Are we commanded to forgive our government? | WORLD
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Are we commanded to forgive our government?

COVID policy mistakes call for accountability

Dr. Francis Collins testifies during a Senate Appropriations subcommittee hearing on July 2, 2020, on Capitol Hill. Saul Loeb/Pool via Associated Press

Are we commanded to forgive our government?
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Imagine being Martin Luther in 1517 and hearing that leadership in the church is hard and you should be gracious in your call for reformation. Do the same in 1776—this time, you are John Witherspoon—and you receive counsel that you need to be forgiving in your reply to British authorities. Of course, it could be that a Christian’s duty to forgive—as many as 70-times-seven, as Jesus instructed Peter—should apply to Luther and American Christian patriots. But when Paul D. Miller writes that “It’s Time to Forgive Each Other Our Pandemic Sins,” he may be tempting evangelicals to forget some basic categories for thinking about both the Christian ministry and the task of government.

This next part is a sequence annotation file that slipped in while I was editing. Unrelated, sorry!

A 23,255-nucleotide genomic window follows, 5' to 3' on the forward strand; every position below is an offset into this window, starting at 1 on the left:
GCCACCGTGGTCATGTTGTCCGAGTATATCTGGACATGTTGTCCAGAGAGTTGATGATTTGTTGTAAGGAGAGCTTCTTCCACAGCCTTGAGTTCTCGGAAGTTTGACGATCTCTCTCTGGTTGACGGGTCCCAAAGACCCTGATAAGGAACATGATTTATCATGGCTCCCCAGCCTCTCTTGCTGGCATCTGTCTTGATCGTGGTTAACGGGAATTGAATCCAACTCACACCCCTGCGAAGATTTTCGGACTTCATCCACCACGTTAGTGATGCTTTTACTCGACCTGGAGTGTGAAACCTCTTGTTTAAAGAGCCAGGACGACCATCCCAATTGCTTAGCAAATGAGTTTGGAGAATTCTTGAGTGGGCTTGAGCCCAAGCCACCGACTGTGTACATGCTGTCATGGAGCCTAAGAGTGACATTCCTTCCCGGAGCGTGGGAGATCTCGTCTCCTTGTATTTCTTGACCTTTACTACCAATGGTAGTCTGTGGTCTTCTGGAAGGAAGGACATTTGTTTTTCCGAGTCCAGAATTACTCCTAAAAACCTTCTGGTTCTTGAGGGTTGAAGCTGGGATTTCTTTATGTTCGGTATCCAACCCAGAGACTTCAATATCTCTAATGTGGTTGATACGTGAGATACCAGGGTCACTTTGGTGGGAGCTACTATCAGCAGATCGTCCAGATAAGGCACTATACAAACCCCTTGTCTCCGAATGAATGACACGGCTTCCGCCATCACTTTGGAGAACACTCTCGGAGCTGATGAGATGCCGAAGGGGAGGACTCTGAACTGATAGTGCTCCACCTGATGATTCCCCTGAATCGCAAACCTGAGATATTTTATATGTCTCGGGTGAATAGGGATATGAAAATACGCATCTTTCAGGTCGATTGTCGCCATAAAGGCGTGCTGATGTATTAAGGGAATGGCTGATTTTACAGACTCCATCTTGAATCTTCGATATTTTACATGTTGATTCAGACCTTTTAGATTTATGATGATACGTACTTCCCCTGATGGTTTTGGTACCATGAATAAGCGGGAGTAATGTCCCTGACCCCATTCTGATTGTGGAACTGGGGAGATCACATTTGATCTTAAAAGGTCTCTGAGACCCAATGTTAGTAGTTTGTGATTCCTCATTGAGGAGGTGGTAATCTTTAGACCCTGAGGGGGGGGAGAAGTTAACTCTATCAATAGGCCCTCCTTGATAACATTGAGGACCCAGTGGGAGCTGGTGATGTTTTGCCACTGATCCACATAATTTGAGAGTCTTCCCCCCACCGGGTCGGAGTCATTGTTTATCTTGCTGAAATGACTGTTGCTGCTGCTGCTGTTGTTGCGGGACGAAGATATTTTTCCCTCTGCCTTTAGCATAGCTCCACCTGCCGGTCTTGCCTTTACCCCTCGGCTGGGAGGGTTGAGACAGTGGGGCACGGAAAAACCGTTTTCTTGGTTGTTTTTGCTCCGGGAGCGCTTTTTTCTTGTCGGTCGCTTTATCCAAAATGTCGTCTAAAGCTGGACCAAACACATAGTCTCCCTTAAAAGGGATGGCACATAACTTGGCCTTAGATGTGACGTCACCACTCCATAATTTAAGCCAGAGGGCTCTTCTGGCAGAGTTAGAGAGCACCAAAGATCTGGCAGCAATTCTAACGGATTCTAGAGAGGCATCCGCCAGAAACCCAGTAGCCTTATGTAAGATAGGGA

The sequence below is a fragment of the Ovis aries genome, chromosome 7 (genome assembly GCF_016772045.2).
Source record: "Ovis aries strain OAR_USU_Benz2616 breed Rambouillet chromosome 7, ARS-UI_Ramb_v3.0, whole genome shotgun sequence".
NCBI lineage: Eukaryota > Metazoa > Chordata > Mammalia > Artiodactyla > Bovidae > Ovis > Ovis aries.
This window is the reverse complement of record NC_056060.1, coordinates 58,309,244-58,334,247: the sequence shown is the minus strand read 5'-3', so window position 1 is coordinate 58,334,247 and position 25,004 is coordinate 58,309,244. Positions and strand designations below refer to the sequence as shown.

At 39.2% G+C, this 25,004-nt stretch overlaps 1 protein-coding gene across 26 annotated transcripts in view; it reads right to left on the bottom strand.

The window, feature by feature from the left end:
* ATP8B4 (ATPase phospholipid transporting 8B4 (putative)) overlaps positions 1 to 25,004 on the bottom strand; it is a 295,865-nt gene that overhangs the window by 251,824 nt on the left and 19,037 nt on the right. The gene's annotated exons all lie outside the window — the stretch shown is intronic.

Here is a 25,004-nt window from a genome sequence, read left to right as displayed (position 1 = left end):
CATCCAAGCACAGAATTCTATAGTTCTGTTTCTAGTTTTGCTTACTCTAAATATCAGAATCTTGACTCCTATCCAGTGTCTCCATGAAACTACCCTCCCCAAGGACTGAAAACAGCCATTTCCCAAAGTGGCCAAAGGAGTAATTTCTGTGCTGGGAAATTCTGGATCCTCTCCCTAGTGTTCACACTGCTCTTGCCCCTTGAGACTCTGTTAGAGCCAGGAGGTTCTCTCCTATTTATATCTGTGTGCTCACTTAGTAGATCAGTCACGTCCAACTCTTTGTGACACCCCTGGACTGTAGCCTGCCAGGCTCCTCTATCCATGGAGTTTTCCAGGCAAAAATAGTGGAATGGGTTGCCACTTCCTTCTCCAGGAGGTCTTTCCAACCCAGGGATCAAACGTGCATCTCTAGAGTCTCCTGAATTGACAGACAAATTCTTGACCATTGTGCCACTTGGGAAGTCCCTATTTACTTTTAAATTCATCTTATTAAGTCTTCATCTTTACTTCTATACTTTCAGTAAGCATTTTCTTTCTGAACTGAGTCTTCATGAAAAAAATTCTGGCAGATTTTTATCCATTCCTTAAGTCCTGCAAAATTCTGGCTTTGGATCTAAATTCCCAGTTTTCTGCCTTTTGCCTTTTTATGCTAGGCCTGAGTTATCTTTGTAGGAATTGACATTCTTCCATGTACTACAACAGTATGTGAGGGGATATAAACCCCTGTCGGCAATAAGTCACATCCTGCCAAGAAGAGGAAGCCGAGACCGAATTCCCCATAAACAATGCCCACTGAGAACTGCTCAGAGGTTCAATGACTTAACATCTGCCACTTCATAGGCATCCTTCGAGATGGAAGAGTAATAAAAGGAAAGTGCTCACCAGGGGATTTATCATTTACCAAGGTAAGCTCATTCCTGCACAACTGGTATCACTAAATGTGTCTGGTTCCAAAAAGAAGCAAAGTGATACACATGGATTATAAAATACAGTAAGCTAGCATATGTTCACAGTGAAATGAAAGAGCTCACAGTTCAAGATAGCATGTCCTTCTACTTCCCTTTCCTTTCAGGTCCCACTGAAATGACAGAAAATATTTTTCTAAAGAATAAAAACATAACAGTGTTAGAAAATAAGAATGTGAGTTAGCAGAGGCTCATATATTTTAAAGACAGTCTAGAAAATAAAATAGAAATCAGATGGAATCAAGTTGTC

Applying Christian notions of forgiveness to public policy risks the danger of Christian nationalism—applying explicitly Christian categories to civil polity. In fact, appealing to the apostle Paul’s exhortation—“love keeps no record of wrongs” (1 Corinthians 13:5)—makes almost unthinkable both the Protestant Reformation and American independence. The moral culture of the church is not immediately transferrable to the state.

Before Christians follow the lead of Emily Oster’s call for a pandemic amnesty—moving forward rather than trying to settle past scores—we must come to a realistic assessment of COVID-19 and government’s response. Many will agree that finding a coherent policy among the competing claims of medical, political, legal, economic, and theological experts was exceedingly challenging. Epidemiologists, lawyers, theologians, and economists gave different advice. True, but that misses the point.